How safe is your quantified self? Tracking, monitoring, and wearable tech #piday #raspberrypi @Raspberry_Pi
Symantec has used a Raspberry Pi to discover security breaches in wearable tech. Via BBC News.
People who use wearable gadgets to monitor their health or activity can be tracked with only $70 (£40) of hardware, research suggests.
The work, carried out by security firm Symantec, used a Raspberry Pi computer to grab data broadcast by the gadgets.
The snooping Pi was taken to parks and sporting events where it was able to pick out individuals in the crowds.
Symantec said makers of wearables need to do a better job of protecting privacy and handling data they gather.
The research team used a barebones Raspberry Pi computer to which they added a Bluetooth radio module to help sniff for signals. At no time did the device try to connect to any wearable. Rather, it just scooped up data being broadcast from gadgets close by.
Symantec said the eavesdropping was possible because most wearables were very simple devices that communicated with a smartphone or a laptop when passing on data they have collected.
The researchers, Mario Barcena, Candid Wueest and Hon Lau, took their Pi to busy public places in Switzerland and Ireland, including sporting events, to see what data they could grab.
“All the devices we encountered can be easily tracked using the unique hardware address they transmit,” the team wrote in a blogpost.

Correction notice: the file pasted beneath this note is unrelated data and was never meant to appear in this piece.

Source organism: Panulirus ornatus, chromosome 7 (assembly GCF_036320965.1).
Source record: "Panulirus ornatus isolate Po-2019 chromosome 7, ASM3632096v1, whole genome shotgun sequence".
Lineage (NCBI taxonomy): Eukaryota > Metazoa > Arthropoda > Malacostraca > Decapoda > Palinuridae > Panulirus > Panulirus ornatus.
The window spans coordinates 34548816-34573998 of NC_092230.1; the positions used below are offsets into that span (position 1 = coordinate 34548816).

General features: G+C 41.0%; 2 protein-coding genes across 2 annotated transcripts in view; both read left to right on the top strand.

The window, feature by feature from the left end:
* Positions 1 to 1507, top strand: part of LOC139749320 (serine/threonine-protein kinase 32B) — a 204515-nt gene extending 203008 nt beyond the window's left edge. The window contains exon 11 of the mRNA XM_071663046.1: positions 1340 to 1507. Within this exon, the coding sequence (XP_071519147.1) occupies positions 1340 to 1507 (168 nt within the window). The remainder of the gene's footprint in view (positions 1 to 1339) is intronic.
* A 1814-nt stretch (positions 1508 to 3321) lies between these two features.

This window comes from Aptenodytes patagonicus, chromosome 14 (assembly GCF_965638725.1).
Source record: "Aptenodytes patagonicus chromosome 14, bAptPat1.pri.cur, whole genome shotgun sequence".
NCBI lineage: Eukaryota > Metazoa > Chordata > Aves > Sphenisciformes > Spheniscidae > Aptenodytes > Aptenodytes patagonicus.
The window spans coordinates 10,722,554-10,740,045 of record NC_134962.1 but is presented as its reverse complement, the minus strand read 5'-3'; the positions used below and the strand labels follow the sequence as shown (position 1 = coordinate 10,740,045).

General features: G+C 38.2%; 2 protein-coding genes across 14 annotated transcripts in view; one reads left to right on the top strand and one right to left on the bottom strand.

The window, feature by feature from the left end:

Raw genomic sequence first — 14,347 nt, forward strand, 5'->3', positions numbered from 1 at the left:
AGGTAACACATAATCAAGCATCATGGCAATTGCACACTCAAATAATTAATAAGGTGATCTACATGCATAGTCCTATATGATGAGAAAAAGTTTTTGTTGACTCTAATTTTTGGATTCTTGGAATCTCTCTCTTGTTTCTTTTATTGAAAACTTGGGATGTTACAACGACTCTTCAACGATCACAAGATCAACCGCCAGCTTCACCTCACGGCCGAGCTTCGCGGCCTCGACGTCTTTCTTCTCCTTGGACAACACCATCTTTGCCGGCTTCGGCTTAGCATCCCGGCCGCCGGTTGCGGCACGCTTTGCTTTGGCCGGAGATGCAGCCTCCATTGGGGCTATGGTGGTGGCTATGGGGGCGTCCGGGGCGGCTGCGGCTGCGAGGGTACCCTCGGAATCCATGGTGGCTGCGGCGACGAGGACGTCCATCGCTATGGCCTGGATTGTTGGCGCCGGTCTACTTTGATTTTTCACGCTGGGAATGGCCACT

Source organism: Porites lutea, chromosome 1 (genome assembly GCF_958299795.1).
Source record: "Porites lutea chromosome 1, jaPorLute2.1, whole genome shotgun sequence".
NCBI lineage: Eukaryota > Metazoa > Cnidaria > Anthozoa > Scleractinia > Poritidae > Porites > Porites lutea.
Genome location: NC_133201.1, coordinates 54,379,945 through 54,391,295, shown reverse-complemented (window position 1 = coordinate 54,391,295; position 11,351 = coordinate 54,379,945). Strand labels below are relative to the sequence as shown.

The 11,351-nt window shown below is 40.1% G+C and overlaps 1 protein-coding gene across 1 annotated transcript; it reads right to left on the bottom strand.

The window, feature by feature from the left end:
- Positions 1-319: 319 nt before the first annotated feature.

Some of the devices picked up were also susceptible to being probed remotely to make them reveal serial numbers or other identifying information. It would be “trivial”, said the researchers, for anyone with a modicum of computer and electronics knowledge to gather this information.
Each Friday is PiDay here at Adafruit! Be sure to check out our posts, tutorials and new Raspberry Pi related products. Adafruit has the largest and best selection of Raspberry Pi accessories and all the code & tutorials to get you up and running in no time!
8-6-2021 (August 6, 2021) is the Snakiest day of the year and it’s also this year’s CircuitPython Day! The day highlights all things CircuitPython and Python on Hardware. See you there!
Stop breadboarding and soldering – start making immediately! Adafruit’s Circuit Playground is jam-packed with LEDs, sensors, buttons, alligator clip pads and more. Build projects with Circuit Playground in a few minutes with the drag-and-drop MakeCode programming site, learn computer science using the CS Discoveries class on code.org, jump into CircuitPython to learn Python and hardware together, TinyGO, or even use the Arduino IDE. Circuit Playground Express is the newest and best Circuit Playground board, with support for CircuitPython, MakeCode, and Arduino. It has a powerful processor, 10 NeoPixels, mini speaker, InfraRed receive and transmit, two buttons, a switch, 14 alligator clip pads, and lots of sensors: capacitive touch, IR proximity, temperature, light, motion and sound. A whole wide world of electronics and coding is waiting for you, and it fits in the palm of your hand.
Get the only spam-free daily newsletter about wearables, running a "maker business", electronic tips and more! Subscribe at AdafruitDaily.com !
Having the actual data leaked would be a problem, but if its just the address I don’t see the problem. CCTV cameras already watch our faces (maybe with facial recognition and tracking on the back-end), and there is nothing preventing somebody with a telephoto lens from getting more detail and maybe even our voice with a parabolic or other directional mic.
Sure, if you were being specifically targeted they could follow you home easier with the help of two dongles. But if you are using a wearable, you are already using a cellphone which can be tracked in itself.
So my reaction to articles like these are, meh!